The Bank of New Zealand looks set to be first cab off the rank with a covered bond issue after the Reserve Bank gave trading banks the green light to issue the debt securities that are backed by the cashflows of mortgages written by the banks.
In last month’s six month stability report the Reserve Bank revealed there were no legal impediments preventing banks from issuing covered bonds and said it was comfortable with them doing so. With banks striving to meet the Reserve Bank's new core funding ratio, under which they need to source 65% of their funding from retail deposits and bonds of more than one year's duration, the banks are eyeing covered bonds as a new form of funding to bolster their balance sheets. Reserve Bank rules would allow banks to issue up to
NZ$16 billion NZ$19 billion worth of covered bonds or 5% of total New Zealand bank funding assets. (Corrects after Reserve Bank corrected its guidance).
“We’ve got our programme documentation in place and are commencing a round of meetings with institutional investors,” BNZ’s director of capital markets, Mike Faville told interest.co.nz.
Although BNZ wasn’t actually launching a transaction yet, it expects press releases from ratings agencies Fitch and Moody’s to be released tomorrow featuring AAA ratings. BNZ has yet to indicate how much it plans to raise in the deal.
A covered bond is a senior debt instrument secured by an actively managed pool of assets. The assets used to secure such bonds overseas include mortgages, public sector loans and even ship loans. The Reserve Bank expects covered bonds issued in New Zealand to be secured over mortgage loans. Covered bonds, typically issued for terms of between five and ten years, are most popular in Europe, where €4 billion to €5 billion worth have been issued weekly in recent months.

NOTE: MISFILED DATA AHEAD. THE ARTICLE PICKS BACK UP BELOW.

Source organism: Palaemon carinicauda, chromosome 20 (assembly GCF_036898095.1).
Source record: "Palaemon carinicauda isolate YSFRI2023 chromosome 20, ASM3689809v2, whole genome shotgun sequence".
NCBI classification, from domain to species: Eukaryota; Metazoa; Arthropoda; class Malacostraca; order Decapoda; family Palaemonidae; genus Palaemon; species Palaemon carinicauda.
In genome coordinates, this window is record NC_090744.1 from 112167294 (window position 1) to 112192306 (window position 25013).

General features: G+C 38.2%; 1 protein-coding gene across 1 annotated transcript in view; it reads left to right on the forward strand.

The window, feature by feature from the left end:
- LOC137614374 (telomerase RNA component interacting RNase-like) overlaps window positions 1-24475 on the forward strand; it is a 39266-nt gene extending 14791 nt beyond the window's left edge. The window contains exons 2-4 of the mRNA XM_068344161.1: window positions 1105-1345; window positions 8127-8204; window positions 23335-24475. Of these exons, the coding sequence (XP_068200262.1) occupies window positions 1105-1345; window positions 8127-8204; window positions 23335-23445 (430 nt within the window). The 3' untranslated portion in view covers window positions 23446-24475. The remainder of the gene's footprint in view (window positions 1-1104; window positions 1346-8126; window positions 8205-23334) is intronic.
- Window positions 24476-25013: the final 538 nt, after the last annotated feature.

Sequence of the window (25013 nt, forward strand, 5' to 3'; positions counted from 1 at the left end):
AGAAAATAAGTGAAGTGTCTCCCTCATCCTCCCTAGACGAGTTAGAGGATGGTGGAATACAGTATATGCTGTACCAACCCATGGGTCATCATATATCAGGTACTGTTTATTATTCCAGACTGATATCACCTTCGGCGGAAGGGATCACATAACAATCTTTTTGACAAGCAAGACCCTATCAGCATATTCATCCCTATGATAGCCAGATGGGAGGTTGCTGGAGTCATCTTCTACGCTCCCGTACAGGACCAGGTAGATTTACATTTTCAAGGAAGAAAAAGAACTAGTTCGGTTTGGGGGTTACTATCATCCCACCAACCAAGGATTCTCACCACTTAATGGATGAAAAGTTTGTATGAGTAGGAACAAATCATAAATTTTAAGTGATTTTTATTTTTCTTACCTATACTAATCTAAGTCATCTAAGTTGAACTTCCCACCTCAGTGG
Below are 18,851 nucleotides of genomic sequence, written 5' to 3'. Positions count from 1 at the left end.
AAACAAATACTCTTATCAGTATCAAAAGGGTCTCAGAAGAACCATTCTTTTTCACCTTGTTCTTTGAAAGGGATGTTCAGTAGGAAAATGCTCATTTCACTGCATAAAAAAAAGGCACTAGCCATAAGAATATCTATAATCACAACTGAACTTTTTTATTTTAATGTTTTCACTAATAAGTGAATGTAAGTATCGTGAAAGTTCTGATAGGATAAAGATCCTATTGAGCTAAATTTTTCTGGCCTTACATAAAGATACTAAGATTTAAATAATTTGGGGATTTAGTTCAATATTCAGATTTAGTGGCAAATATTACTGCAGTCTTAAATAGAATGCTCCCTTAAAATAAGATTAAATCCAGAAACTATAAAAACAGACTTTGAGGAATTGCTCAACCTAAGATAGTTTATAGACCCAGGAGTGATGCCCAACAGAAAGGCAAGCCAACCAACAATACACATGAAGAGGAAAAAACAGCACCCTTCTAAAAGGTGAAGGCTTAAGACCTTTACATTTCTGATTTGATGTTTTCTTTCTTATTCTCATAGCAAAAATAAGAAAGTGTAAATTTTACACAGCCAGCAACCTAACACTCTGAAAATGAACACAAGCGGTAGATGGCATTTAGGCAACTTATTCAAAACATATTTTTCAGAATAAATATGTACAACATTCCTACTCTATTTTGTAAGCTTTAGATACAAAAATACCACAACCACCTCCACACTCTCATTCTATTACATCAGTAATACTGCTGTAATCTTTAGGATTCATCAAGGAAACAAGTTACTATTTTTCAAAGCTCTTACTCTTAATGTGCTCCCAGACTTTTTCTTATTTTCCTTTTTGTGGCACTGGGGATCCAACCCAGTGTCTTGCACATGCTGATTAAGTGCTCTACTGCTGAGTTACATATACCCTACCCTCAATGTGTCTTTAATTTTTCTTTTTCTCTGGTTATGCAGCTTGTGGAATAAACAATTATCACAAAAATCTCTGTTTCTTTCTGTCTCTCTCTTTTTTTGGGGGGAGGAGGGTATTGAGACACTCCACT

However, they’re banned by Australia’s banking Act. This is largely because covered bond investors’ have a priority claim on the mortgages that the bonds are secured by, effectively ring fencing security on the bank's balance sheet. That means in the event of a default by the bank issuer, depositors’ claims are diluted.
Covered bonds are generally issued at 50-60% of whatever the standard senior bond spread is. For example, if a bank issues five-year senior AA rated bonds at 100 basis points over the swap rate, it should be able to issue AAA covered bonds at 50-60 basis points over that swap rate.
Not before next Thursday
Faville said the first issue in a BNZ covered bond programme was unlikely to be launched before the Reserve Bank’s Monetary Policy Statement next Thursday.
“This is a new product in the market, it’s a new class of asset. It will take investors time to digest the detail of the programme documentation and we want to do that in an orderly fashion.”
See an interactive chart below of swap rates.